SpringBoard in Bellefonte is the latest in a series of small business incubators to open in Centre County, some already completed and some still in the works.
On May 25, local and state officials and stakeholders cut the ribbon at SpringBoard, which is housed along South Water Street in the former Big Trout Inn.
In addition to a view of Talleyrand Park from the front windows of the newly renovated first floor, inhabitants of the small business incubator will be able to take advantage of either personal or shared workspaces in the open office, 50 Mb internet, a copier and fax machine, kitchenette and conference room.
It’s all been months in the making through a team effort by 13 different stakeholders. Centre County government, Bellefonte Keystone Community Development Association, known as Belle Key, and the property owner, Chris Summers, funded renovations for the site. Jim Erickson, of Blue Mountain Quality Resources, donated workspace furnishings.
The cost for a personal desk at SpringBoard is $250 per month, and a shared workspace is $150.
In support services, incubator inhabitants will have access to small business services, information about government financial incentives and will be able to network with established businesses in the region.
Commissioner Mark Higgins said there are more ventures planned for Centre County. He said work has just begun on the Penns Valley Agricultural and Sustainability Incubator, and that he’s holding meetings with the stakeholders in the other small business incubators to get the idea off the ground. He said they are waiting for the completion of the countywide economic study.
A Life Sciences Incubator through Penn State is also in the works.
Over in the Philipsburg small business incubator, in the Dixoncom building, Commissioner Mark Higgins said they’ve had three tenants there already, with two still in the incubator. He said he was told at the outset that no one would become a tenant in Philipsburg, but he said believes the last several months have been a success and proved detractors wrong.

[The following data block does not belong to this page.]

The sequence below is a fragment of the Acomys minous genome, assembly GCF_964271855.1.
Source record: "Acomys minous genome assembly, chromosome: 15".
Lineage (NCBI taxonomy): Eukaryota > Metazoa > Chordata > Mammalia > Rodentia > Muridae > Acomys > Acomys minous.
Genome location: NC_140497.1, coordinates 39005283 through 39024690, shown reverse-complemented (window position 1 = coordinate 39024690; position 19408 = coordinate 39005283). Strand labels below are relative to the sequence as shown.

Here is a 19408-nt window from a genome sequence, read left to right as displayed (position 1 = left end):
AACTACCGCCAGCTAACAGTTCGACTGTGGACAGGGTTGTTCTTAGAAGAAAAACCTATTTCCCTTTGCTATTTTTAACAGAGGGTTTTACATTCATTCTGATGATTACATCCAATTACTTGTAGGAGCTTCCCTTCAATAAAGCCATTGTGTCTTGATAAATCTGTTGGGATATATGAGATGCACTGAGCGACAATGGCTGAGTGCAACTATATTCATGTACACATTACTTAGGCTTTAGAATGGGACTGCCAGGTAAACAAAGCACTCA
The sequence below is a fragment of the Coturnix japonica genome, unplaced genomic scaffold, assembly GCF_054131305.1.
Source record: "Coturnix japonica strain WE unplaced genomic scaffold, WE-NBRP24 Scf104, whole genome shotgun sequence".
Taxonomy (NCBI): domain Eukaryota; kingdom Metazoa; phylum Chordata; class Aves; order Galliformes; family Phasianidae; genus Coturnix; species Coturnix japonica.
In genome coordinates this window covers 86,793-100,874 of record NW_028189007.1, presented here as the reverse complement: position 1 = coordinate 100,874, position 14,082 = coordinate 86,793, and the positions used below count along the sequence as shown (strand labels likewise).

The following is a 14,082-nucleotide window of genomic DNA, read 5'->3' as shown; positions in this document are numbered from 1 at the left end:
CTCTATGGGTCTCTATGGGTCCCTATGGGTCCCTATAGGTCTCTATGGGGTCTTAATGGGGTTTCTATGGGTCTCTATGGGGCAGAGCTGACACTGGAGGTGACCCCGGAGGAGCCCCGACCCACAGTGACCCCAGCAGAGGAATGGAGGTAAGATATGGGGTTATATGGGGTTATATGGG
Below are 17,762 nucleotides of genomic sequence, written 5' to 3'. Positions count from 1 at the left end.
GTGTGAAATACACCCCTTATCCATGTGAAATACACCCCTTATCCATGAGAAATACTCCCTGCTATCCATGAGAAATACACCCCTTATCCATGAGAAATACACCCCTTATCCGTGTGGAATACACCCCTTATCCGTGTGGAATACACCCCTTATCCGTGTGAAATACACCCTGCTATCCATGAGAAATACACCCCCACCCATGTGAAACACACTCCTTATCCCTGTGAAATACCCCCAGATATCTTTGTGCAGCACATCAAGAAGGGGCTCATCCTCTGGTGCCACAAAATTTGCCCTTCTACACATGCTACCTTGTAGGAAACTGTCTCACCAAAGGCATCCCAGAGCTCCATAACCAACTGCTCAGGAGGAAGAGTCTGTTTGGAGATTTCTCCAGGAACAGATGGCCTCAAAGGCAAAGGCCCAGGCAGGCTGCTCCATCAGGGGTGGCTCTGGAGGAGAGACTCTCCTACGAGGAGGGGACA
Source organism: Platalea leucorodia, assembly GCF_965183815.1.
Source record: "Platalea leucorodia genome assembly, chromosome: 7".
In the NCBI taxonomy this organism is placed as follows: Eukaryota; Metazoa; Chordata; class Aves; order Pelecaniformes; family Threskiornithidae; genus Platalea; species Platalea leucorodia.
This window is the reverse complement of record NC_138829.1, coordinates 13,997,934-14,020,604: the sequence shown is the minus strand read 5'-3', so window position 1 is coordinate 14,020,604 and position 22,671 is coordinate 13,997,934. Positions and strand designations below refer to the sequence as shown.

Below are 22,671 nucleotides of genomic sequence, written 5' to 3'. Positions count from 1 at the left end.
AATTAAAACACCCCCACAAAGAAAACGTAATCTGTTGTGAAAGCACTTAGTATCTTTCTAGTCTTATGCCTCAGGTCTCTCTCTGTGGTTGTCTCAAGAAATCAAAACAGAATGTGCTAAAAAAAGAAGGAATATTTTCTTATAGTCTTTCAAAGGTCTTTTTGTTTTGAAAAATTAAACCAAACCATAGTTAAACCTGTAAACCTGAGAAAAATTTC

SpringBoard marks six up-and-running incubators in the county, though within the 118-acre Innovation Park at Penn State, there are numerous entities providing for a huge array of services across multiple industries for researchers or businesses at various stages of gestation or growth.
One of the tenants at Innovation Park is Ben Franklin Technology Partners for the north and centre regions, one of four such offices in the state.
Don McCandless, director of business development, said BFTP not only helps tech startups find investors, it helps to put on the 10-week boot camp twice per year for the Techcelerator incubator. The participating teams can be from either Penn State or the community, are taught the fundamentals of business models, sales, accounting, finances and other aspects of successfully building a business. At the end, the teams compete for a $10,000 prize.
Of the 62 teams that have traversed BFTP’s 10-week course, 56 companies have been formed with $19 million in startup funding located and $8 million in revenue, McCandless said in a May 26 interview.
“Everyone is happy with the level of activity,” McCandless said, who has lived here since 1989. He said a lot more opportunities, mentoring and services have become available in recent years for entrepreneurs.
Other partners at Techcelerator include the Centre County Industrial Development Corporation, the Penn State Office of Technology Management and Small Business Development Center.
In March 2016, Happy Valley LaunchBox opened in downtown State College. It has already graduated 26 startups.
Other facilities to help small businesses include the enterprise center through the already-established Moshannon Valley Economic Development Partnership and the Zetacron Center for Science and Technology.